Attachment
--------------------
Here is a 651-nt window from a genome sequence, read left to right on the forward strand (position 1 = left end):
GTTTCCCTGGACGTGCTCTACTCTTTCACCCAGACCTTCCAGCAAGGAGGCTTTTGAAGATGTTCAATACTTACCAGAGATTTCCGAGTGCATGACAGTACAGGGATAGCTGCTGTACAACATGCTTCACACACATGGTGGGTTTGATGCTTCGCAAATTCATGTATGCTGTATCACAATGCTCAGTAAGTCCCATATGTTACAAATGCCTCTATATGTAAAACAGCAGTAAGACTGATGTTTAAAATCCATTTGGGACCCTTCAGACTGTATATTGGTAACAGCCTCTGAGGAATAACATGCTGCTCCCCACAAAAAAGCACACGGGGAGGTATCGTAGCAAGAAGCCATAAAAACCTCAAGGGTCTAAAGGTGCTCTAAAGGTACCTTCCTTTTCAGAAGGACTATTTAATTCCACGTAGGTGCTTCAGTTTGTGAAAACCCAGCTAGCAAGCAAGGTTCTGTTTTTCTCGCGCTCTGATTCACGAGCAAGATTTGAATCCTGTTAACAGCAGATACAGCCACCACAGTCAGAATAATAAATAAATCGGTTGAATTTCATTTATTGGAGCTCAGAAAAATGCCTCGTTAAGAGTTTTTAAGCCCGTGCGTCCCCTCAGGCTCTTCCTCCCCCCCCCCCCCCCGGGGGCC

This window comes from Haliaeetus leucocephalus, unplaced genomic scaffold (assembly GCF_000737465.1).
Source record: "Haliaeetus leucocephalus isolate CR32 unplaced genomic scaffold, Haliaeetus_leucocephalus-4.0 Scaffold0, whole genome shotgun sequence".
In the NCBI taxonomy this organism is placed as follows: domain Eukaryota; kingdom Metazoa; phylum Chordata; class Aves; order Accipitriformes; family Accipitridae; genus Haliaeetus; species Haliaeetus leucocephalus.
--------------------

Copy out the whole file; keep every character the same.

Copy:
Here is a 651-nt window from a genome sequence, read left to right on the forward strand (position 1 = left end):
GTTTCCCTGGACGTGCTCTACTCTTTCACCCAGACCTTCCAGCAAGGAGGCTTTTGAAGATGTTCAATACTTACCAGAGATTTCCGAGTGCATGACAGTACAGGGATAGCTGCTGTACAACATGCTTCACACACATGGTGGGTTTGATGCTTCGCAAATTCATGTATGCTGTATCACAATGCTCAGTAAGTCCCATATGTTACAAATGCCTCTATATGTAAAACAGCAGTAAGACTGATGTTTAAAATCCATTTGGGACCCTTCAGACTGTATATTGGTAACAGCCTCTGAGGAATAACATGCTGCTCCCCACAAAAAAGCACACGGGGAGGTATCGTAGCAAGAAGCCATAAAAACCTCAAGGGTCTAAAGGTGCTCTAAAGGTACCTTCCTTTTCAGAAGGACTATTTAATTCCACGTAGGTGCTTCAGTTTGTGAAAACCCAGCTAGCAAGCAAGGTTCTGTTTTTCTCGCGCTCTGATTCACGAGCAAGATTTGAATCCTGTTAACAGCAGATACAGCCACCACAGTCAGAATAATAAATAAATCGGTTGAATTTCATTTATTGGAGCTCAGAAAAATGCCTCGTTAAGAGTTTTTAAGCCCGTGCGTCCCCTCAGGCTCTTCCTCCCCCCCCCCCCCCCGGGGGCC

This window comes from Haliaeetus leucocephalus, unplaced genomic scaffold (assembly GCF_000737465.1).
Source record: "Haliaeetus leucocephalus isolate CR32 unplaced genomic scaffold, Haliaeetus_leucocephalus-4.0 Scaffold0, whole genome shotgun sequence".
In the NCBI taxonomy this organism is placed as follows: domain Eukaryota; kingdom Metazoa; phylum Chordata; class Aves; order Accipitriformes; family Accipitridae; genus Haliaeetus; species Haliaeetus leucocephalus.